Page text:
There is no greater pain than losing a loved one in a reckless and preventable tragedy. And testimony to that. Such was the case for Kathy Isaacs last week, who was crossing the coastal highway on Pearl Street with her husband, Stanley, when he was hit by a car who then fled the scene. The couple was having their birthday in Laguna because, well, Laguna. And in the blink of an eye, this is their last one.
This comes in the wake of the horrific accident in Windsor Hills that killed five people, including a pregnant woman. Either way, he was a speeding driver who didn’t stop when he should have.
We live in a culture that celebrates speed. In the same way that Hollywood is complicit in gun violence, auto manufacturers are guilty of promoting speed and recklessness because they sell out. Time and time again, it leads to preventable tragedies that destroy people’s lives.
The driver in this case was an 18-year-old girl, who gave up less than 24 hours later. And before you rush to judge what she was doing and why she ran away from the scene, remember that she’s still too young to drink for another three years, because her prefrontal cortex isn’t fully formed. However, it is allowed to operate a cruise missile.
It’s scary eight years ago when husband, father, and cyclist John Greg Colvin was murdered on the Coast Highway in north Laguna by a 19-year-old resident. Joan, John’s widow, and her two daughters still mourn for him every day. This driver fled the scene as well. How should his life be now, burdened with the guilt of killing a good man, and then running? Just as the perpetrator made two mistakes in a nanosecond that will leave her emotional scars for the rest of her life. It may limit the choices available to it. It makes me shiver typing these words and realizing how easy it is to be me—whether at the wheel or in the crosswalk. Because I know both experiences very well, especially on Pearl Street.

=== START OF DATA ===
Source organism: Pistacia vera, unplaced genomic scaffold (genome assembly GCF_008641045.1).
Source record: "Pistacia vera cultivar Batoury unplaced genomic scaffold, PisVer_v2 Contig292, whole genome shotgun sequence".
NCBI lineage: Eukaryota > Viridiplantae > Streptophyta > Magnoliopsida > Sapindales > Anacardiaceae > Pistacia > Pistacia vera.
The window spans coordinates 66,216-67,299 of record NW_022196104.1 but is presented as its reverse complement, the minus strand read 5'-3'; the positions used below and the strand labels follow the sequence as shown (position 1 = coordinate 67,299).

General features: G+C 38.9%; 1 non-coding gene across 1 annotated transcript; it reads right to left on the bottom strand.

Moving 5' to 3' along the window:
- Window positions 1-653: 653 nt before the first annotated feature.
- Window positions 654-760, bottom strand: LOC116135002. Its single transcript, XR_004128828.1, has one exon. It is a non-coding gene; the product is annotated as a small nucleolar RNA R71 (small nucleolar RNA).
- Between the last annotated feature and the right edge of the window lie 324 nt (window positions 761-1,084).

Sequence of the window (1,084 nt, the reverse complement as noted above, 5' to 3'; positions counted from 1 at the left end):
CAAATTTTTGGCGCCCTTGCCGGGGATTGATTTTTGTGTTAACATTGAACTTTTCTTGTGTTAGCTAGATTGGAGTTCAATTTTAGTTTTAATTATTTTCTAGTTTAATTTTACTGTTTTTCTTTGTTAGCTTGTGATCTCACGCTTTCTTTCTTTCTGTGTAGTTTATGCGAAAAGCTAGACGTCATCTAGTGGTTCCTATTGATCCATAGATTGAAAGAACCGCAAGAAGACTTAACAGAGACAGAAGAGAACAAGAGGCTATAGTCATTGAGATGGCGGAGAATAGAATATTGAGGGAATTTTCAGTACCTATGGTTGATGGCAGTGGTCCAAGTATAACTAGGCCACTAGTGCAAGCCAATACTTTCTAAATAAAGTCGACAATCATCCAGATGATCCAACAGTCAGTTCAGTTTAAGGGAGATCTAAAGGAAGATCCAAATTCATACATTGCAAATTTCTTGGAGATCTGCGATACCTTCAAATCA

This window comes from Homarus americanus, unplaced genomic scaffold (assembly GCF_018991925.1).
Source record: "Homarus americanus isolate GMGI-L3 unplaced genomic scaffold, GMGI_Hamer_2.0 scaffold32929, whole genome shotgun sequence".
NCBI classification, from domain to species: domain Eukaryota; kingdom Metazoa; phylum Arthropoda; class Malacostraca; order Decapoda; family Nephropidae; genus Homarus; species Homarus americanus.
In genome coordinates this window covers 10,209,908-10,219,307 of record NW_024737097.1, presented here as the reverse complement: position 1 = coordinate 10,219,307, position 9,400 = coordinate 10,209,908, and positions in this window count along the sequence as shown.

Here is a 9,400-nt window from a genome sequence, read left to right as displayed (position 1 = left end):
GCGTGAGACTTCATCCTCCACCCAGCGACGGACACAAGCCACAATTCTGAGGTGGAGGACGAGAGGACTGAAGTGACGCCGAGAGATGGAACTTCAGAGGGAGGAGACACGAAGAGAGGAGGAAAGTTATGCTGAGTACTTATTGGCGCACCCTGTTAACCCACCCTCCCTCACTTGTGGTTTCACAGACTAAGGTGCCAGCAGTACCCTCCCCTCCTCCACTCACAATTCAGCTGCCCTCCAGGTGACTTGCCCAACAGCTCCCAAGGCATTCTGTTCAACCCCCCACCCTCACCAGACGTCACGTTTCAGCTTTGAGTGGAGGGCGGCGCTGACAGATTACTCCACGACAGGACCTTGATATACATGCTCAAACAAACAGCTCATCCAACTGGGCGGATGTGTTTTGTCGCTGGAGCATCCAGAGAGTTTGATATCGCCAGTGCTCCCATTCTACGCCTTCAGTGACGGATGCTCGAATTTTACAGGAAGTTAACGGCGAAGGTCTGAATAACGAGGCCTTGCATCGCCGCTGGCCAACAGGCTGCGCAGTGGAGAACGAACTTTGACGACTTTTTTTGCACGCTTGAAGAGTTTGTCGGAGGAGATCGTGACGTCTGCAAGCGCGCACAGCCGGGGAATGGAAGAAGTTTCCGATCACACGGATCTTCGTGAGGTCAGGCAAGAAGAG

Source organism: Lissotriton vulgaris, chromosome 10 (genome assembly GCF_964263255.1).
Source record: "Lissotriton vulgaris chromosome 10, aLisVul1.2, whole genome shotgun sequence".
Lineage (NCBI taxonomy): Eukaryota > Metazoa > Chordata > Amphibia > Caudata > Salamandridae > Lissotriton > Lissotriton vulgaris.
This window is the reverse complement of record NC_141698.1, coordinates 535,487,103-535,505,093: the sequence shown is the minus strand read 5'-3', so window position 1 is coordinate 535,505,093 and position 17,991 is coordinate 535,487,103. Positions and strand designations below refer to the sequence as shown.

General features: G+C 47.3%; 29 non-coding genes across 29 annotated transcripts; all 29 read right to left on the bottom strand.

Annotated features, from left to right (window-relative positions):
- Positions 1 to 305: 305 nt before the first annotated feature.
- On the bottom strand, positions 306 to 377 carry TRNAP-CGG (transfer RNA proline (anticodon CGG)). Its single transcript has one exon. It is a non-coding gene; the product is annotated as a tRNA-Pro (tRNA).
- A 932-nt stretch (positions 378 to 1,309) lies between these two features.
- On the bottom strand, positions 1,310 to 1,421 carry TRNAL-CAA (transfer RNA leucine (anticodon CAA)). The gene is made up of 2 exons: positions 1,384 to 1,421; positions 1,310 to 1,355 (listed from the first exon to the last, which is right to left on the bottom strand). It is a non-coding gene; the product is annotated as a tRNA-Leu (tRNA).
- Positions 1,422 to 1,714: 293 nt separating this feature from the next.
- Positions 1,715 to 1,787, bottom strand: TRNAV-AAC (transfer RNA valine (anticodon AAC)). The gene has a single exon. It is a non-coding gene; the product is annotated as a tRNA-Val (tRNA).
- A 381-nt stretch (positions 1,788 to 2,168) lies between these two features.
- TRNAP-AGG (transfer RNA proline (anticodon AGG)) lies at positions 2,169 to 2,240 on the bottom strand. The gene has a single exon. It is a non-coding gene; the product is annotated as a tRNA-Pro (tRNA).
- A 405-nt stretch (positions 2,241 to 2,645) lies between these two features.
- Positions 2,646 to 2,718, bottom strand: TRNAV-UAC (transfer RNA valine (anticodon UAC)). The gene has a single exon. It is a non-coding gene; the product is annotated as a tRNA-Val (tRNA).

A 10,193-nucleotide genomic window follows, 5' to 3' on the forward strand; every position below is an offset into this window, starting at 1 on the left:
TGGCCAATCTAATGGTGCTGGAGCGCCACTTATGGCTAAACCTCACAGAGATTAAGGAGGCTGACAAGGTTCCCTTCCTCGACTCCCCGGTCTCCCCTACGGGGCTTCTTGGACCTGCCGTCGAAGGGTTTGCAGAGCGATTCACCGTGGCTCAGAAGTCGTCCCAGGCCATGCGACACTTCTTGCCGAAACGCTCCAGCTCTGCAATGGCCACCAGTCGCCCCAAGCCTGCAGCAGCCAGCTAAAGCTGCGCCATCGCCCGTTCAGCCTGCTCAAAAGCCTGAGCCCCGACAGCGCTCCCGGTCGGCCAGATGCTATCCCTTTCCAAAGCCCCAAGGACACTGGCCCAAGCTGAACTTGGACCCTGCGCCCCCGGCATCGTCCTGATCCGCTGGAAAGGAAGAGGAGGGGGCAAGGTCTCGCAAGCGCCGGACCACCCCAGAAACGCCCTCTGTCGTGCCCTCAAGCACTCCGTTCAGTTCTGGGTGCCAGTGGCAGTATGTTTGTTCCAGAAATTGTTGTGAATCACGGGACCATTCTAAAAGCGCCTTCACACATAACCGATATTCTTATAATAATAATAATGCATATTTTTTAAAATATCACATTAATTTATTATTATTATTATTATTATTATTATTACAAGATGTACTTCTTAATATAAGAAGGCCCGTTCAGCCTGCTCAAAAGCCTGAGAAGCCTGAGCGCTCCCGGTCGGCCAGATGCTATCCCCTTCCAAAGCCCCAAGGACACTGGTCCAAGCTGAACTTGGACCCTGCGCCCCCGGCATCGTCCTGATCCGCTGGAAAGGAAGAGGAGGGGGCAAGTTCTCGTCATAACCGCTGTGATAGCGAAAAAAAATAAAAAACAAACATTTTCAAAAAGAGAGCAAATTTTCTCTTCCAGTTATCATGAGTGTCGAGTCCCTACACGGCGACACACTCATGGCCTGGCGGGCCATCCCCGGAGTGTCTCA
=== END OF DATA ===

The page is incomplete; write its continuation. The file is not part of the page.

When I do my radio show in the KXFM studios above the wine fair, I often relax afterward with the adults spilling across the street at the gorgeous Seahorse (finally a lounge with sofas to rest my boney bum). And this corridor at Pearl is terrifying. Yes, the lights are blinking yellow because I’m making my way away from the curb. I take a step or two and lean in – but I never venture into the middle of the aisle. I do not trust a single driver. I pretend to walk but just drop to my feet to see if they see me and slow down. But I never commit until they are completely off. And even then, I wearily advance as I cross in front, afraid that a madman with rage might run into the gas.
It’s very dark there. From the south, cars come into the city hot. From the north, cars exit the city hot – after enduring a series of stops. This is where the path opens up for a wave of freedom. And if you’re driving fast and not paying attention, it’s very difficult to get people to cross the road – especially if they are wearing dark clothes. Blinking lights don’t seem to register with some people until it’s too late.
It’s doubly sad, because it can be prevented. For too long we’ve allowed Coast Highway to be a deadly trap for pedestrians and cyclists, particularly the section between Cleo and Pearl Streets, colloquially known as “Death Row.” It’s where kids of surfers cross in their trunks and bikinis while immersed in their phones, where the ocean can be spied at every intersection, where there are restaurants, shops, and all kinds of distractions.
I’ve written about this before, but there is one traffic gadget that has been shown to slow down cars at crosswalks and that’s to turn those lanes into big, wide speed bumps. Painted in bright colors with flashing lights. That’s what’s known as a traffic calming measure, and really, shouldn’t we all slow down folks across this stretch of town? By installing speed bumps and footpaths at every intersection, cars will have to slow down.
This is an inexpensive solution that can and will save lives. We need to take control of CalTrans to install it now, before we lose another life.
Life can be unimaginably harsh and volatile. I sincerely hope that as part of the healing process for both the offender and the victim, the widow will find her heart to forgive, although of course it may take a long time. Their lives will now be relentlessly constrained, and both will mourn this tragic turn of fate. I choose to believe that there is humanity in both, and peace somewhere outside awaits them.
Bailey hosts Laguna Talks Thursday nights on KXFM Radio. He is also the CEO of La Vida Laguna, an e-bike and marine sports touring company. E-mail: [email protected]
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